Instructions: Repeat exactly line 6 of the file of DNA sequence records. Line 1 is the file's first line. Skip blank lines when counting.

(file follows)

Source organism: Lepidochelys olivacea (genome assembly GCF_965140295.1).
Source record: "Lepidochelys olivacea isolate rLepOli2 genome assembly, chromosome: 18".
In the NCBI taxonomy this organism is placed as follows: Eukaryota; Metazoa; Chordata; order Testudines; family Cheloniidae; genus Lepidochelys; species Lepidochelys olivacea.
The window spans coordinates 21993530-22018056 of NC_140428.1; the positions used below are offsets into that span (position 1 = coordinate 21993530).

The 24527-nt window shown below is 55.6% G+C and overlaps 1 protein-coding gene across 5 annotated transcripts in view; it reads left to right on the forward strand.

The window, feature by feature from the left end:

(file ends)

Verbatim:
The window, feature by feature from the left end: